I assume this will work similar to the way iTunes handles its authorization.

The Lazy One2403d ago

PS3 blu-ray game disks are not writable. It would be a horrible idea if they were. Then all you have to do is go out and buy a single PS3 game and just overwrite everything except the authentication checks and you can pirate every game on the system without modifying your system at all.

Mahr2402d ago

"I can easily see the appeal for what you've listed above, and a ton more besides. But there needs to be a balance. You have to realise that 90% of people who hear that the PS3 is "hacked" instantly think of pirated games."

First off, I appreciate the level-headed response. :-)

Second, I would agree that there needs to be a balance. Personally, I am in favor of instituting very harsh legal penalties for pirates. When Nintendo won in court and fined that guy who put New Super Mario Bros on the internet for a million or so dollars, I cheered.

But what the Big Three -- and a lot of the people on this site -- are currently advocating is not much of a balance but more of a 'Kill them all and let God sort it out' policy. I do not consider that to be a fair policy, nor do I regard it as particularly feasible in the long-run.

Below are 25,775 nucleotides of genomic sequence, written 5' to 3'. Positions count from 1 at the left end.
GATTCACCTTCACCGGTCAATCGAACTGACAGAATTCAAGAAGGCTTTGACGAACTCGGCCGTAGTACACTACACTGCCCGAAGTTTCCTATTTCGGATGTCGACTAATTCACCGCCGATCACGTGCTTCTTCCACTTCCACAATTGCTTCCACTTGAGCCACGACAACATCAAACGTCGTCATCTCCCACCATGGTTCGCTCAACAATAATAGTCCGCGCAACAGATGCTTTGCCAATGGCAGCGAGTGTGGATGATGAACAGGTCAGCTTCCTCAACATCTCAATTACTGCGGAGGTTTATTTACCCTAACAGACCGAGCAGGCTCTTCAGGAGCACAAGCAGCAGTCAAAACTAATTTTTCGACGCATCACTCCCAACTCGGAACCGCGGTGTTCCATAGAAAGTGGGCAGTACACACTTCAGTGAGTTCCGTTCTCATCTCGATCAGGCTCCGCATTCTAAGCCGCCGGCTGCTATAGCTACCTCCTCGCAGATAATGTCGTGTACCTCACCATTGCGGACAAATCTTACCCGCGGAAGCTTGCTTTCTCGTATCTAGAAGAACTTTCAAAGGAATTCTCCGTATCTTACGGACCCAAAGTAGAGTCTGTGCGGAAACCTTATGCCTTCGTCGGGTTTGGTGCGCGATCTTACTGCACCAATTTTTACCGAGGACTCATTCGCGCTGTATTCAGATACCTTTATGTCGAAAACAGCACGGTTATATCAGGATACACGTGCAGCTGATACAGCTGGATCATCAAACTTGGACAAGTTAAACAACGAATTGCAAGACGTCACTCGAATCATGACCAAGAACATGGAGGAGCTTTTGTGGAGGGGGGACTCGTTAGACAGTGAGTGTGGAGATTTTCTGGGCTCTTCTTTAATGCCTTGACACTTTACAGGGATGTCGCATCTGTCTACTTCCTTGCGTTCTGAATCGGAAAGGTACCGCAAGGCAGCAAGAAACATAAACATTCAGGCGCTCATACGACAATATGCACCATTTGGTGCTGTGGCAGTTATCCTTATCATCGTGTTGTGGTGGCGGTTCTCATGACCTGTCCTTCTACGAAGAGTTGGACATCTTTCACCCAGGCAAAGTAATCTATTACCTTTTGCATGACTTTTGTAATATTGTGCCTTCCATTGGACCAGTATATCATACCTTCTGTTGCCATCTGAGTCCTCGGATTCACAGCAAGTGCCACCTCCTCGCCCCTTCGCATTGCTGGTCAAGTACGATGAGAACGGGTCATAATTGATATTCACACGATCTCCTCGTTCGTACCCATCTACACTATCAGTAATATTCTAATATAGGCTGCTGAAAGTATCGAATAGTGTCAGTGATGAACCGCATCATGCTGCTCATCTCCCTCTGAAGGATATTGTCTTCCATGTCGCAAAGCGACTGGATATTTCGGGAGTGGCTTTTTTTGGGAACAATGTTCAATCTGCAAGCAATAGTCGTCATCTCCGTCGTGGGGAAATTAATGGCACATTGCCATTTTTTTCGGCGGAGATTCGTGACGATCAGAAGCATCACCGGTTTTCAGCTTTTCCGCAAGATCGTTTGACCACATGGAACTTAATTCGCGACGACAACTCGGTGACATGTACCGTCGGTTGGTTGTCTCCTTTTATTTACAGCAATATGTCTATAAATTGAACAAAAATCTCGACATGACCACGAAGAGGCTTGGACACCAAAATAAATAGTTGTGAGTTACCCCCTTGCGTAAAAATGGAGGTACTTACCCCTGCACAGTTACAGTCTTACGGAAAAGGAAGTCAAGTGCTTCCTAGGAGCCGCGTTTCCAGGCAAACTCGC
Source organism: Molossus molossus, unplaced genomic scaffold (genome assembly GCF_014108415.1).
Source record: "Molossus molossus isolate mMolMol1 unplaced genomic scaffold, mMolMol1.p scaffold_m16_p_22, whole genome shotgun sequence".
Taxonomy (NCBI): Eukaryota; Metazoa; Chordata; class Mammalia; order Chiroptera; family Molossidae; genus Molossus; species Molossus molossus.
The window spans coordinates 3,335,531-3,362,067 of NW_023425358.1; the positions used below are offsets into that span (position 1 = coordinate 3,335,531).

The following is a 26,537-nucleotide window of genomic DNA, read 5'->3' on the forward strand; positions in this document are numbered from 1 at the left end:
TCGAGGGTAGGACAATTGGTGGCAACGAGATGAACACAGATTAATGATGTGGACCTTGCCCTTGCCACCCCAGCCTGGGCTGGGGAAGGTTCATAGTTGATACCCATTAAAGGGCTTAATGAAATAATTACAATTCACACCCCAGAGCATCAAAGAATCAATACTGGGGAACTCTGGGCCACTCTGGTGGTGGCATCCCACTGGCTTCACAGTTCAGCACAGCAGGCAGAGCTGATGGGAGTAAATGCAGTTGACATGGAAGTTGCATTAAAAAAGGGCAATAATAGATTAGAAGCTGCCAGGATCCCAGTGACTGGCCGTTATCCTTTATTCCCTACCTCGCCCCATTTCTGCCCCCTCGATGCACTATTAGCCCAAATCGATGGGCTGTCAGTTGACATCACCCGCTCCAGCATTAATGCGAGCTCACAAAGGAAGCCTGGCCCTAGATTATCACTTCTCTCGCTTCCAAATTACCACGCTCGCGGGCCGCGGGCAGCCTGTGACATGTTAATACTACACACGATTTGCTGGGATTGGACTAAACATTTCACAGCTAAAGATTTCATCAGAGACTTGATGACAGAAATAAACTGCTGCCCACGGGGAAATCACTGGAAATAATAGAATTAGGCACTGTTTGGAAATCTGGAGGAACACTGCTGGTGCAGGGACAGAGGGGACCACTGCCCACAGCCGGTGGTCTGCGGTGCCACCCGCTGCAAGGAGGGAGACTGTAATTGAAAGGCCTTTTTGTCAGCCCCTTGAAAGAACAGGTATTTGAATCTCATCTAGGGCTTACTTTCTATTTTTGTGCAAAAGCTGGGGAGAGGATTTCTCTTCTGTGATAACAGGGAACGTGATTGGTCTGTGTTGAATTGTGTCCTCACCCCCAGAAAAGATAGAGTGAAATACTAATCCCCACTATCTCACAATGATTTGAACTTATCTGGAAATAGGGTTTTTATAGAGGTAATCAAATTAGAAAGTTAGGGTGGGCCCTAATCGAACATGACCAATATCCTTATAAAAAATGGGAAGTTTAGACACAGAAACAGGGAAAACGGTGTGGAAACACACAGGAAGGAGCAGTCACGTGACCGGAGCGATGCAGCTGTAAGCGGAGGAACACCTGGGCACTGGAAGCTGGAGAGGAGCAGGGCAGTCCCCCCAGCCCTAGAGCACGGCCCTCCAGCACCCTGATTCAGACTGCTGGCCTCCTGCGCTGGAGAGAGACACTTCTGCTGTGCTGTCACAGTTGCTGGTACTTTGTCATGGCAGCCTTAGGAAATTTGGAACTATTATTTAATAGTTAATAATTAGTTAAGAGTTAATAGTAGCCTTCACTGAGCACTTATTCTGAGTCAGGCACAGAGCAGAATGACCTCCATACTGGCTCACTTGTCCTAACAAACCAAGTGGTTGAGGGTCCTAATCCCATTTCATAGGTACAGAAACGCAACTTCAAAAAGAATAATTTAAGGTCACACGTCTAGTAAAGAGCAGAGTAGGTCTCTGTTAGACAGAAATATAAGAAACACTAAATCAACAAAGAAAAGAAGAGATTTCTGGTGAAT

"Sony needs to protect developers and publishers, and unlocked consoles promote piracy, which is unsustainable in the long run for all of us. That is why this "hack" or "jailbreak" or whatever you want to call it is dangerous for the community, and the entire industry."

This is true, but I would point out that it is the responsibility of the people *within* the industry to adapt to that danger. There are certain realities of the age we live in, and it is in the best interest of firms to incorporate those realities into their business strategies, rather than trying to negate them at the ground-level.

"For many reasons Sony can't condone any of the software you listed (apart from maybe a variant on the HDD install option), and that's the simple truth of the matter. Without these restrictions the console game market would not function, and we wouldn't have the systems and games that we do today."